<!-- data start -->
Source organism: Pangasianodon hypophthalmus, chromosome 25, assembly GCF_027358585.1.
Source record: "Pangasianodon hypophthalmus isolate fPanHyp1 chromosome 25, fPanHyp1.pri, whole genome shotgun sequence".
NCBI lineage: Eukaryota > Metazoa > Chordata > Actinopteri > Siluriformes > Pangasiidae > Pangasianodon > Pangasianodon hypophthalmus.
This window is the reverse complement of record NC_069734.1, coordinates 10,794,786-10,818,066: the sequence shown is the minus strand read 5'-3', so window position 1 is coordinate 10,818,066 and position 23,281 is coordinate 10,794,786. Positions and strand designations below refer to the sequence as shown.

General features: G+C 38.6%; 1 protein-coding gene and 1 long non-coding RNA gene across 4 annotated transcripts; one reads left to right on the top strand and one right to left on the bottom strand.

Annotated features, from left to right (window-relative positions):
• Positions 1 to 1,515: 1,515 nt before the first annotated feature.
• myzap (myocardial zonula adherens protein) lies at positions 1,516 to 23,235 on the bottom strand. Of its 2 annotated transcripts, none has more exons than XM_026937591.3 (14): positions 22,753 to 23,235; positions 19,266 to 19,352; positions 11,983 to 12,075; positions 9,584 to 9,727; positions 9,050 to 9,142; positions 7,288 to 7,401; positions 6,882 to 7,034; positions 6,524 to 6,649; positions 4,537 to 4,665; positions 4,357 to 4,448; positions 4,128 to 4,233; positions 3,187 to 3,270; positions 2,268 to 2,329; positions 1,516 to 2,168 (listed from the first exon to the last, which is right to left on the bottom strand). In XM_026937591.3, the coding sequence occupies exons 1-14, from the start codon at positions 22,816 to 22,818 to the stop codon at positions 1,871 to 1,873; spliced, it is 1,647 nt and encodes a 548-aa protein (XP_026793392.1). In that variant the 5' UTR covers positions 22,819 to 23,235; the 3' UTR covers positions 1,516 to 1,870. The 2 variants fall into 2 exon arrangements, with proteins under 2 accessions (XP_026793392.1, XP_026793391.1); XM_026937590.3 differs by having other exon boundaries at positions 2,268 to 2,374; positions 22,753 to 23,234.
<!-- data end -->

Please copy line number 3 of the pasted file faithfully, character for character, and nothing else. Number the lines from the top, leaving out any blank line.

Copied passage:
NCBI lineage: Eukaryota > Metazoa > Chordata > Actinopteri > Siluriformes > Pangasiidae > Pangasianodon > Pangasianodon hypophthalmus.